The theoretical and experimental study of the fundamental properties of systems consisting of a macroscopic number of constituents (atoms and molecules) is the central objective of this line of research.
The theoretical context, examines two major areas:
- The physics of semiconductor nanostructures with highly correlated electronic states and their manifestations in the optical properties of wells, wires and quantum dots, with potential applications in quantum information processing.
- The physics of "soft" condensed matter which considers the properties of liquids and gases with particular interest in classical Coulomb and quantum systems, their universal properties, their relationships with critical and field theory systems, and with applications to systems such as colloids, electrolytes and plasmas.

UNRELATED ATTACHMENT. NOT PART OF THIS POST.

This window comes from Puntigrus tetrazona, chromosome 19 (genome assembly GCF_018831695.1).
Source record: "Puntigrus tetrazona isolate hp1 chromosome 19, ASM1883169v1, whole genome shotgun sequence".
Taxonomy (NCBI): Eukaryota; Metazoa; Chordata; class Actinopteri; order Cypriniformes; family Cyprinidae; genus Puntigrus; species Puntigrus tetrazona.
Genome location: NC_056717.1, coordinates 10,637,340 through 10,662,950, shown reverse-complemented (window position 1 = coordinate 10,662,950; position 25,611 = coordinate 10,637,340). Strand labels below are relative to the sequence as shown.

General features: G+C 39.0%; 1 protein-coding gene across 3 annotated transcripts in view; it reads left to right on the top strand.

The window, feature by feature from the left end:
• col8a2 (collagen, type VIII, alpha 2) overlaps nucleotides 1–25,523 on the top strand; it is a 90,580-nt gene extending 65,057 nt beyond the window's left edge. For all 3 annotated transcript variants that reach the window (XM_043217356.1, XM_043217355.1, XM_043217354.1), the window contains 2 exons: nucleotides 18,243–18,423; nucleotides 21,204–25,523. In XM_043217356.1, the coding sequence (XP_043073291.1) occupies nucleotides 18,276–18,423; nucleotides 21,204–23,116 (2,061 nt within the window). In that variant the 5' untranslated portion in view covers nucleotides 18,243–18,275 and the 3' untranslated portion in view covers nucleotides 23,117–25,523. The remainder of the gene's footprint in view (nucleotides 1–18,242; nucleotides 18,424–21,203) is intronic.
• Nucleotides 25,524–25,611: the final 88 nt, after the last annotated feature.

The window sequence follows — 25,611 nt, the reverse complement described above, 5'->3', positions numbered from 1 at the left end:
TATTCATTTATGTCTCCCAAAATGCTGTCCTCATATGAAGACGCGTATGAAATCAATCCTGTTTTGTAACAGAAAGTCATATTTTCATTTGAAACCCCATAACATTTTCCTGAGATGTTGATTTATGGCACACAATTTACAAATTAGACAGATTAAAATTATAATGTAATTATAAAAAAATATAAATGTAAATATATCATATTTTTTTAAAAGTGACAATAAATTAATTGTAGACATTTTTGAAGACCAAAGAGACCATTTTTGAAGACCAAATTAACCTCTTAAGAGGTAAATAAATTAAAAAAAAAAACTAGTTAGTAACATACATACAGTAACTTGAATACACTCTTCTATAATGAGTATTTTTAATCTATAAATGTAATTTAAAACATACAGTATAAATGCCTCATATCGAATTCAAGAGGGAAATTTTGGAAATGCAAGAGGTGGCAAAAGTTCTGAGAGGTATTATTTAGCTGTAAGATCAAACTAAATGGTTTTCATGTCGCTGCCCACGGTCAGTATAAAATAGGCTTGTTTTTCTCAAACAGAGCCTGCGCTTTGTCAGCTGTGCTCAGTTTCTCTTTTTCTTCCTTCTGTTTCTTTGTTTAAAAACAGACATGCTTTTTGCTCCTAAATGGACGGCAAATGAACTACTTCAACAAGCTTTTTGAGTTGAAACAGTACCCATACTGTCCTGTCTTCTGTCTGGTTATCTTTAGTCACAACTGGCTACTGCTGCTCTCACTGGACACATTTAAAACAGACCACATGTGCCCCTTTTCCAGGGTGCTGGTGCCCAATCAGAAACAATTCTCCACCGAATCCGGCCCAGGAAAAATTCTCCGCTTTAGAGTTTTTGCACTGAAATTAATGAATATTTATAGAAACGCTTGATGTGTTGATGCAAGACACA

In the experimental context, the measurement of electrical and magnetic properties of materials is carried out. Special emphasis on ferromagnet superconducting structures and spin valves is made. Structural, magnetic, thermal and electrical transport studies and so on are carried out in nanostructured nanoparticles, especially ferrites. Studies in high temperature superconductors, Hall Effect in semiconductors and their applications in magnetic measurements of nanoparticles.
- Yenny Hernández
- Carlos Roberto Hernández Rodríguez
- Edgar Javier Patiño Zapata
- Luis Quiroga Puello
- Ferney Javier Rodriguez Dueñas
- Gabriel Téllez Acosta